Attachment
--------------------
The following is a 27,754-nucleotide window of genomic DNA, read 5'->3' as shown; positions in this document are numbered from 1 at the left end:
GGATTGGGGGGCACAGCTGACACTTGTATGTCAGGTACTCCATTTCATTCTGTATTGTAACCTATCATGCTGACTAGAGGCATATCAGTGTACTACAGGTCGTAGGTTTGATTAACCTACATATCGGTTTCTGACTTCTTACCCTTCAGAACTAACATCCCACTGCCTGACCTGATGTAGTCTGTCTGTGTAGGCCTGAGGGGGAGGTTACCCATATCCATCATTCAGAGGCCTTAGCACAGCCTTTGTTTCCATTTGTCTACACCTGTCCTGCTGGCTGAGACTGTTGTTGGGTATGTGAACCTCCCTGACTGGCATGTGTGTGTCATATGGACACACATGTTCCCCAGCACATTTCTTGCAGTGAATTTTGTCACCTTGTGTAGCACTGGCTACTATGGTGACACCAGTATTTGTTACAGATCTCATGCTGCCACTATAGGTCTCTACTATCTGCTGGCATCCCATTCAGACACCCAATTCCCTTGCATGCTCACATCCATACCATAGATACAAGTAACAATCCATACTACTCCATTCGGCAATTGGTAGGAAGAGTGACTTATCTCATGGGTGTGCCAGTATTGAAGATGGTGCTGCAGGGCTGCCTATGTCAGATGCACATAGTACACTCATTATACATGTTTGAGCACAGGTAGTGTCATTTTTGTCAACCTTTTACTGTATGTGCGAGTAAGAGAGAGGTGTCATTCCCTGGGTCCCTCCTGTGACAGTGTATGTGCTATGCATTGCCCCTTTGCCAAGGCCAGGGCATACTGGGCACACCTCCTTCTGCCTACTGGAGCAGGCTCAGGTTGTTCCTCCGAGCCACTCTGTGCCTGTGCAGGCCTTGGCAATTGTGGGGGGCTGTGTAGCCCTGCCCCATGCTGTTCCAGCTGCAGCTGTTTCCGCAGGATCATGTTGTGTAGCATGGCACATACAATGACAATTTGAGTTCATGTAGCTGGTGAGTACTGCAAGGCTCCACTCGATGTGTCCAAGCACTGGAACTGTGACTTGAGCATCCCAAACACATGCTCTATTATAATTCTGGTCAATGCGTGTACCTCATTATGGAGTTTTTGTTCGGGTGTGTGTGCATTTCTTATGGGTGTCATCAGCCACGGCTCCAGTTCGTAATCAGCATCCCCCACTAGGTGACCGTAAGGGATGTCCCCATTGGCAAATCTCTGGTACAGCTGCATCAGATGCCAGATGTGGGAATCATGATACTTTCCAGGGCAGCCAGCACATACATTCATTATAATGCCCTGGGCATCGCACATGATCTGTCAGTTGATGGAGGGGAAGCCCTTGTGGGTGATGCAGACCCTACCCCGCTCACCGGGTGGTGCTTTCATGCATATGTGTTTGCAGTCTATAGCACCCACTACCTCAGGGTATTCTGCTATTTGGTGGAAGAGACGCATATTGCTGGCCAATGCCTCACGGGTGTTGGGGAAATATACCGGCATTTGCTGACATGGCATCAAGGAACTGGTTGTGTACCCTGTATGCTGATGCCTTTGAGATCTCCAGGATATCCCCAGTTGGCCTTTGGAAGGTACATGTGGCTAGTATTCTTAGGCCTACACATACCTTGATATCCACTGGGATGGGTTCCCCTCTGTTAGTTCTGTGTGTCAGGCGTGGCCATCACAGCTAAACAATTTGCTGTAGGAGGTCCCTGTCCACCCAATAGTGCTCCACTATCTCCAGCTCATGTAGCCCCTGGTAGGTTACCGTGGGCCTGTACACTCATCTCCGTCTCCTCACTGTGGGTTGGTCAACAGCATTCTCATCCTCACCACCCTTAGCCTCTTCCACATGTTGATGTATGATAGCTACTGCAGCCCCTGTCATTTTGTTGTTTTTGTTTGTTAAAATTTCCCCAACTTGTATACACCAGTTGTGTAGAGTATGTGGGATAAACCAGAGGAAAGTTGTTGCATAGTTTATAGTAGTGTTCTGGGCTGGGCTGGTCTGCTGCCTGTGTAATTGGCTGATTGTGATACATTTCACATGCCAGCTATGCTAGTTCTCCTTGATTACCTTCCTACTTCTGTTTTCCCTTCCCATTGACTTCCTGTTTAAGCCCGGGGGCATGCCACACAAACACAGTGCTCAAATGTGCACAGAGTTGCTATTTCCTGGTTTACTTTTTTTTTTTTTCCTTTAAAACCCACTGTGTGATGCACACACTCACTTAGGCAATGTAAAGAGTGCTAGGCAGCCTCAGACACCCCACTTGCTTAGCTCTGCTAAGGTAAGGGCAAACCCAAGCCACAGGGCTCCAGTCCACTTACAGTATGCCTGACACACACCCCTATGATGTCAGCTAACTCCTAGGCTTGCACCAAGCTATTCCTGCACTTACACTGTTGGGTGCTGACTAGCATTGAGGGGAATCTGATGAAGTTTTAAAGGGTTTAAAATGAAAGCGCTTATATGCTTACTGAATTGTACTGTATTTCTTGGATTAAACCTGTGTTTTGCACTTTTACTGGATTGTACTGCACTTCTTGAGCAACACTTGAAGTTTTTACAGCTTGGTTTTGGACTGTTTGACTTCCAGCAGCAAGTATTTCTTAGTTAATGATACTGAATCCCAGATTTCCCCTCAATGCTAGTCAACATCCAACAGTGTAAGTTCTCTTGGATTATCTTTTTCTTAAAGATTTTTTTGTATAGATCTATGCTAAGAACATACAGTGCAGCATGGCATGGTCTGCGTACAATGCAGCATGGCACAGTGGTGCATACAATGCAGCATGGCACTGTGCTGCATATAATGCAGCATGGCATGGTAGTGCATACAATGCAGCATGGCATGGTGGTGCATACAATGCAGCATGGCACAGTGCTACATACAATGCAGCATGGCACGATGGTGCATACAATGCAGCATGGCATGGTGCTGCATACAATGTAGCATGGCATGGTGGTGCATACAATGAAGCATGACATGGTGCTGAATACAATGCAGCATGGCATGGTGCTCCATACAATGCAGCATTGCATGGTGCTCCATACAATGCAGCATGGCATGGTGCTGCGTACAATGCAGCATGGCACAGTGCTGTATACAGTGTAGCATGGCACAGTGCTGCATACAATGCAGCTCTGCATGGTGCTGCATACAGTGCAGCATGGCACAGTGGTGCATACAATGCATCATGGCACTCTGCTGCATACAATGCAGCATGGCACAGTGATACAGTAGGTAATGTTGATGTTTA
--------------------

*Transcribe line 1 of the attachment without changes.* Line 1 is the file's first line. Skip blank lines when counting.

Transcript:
The following is a 27,754-nucleotide window of genomic DNA, read 5'->3' as shown; positions in this document are numbered from 1 at the left end: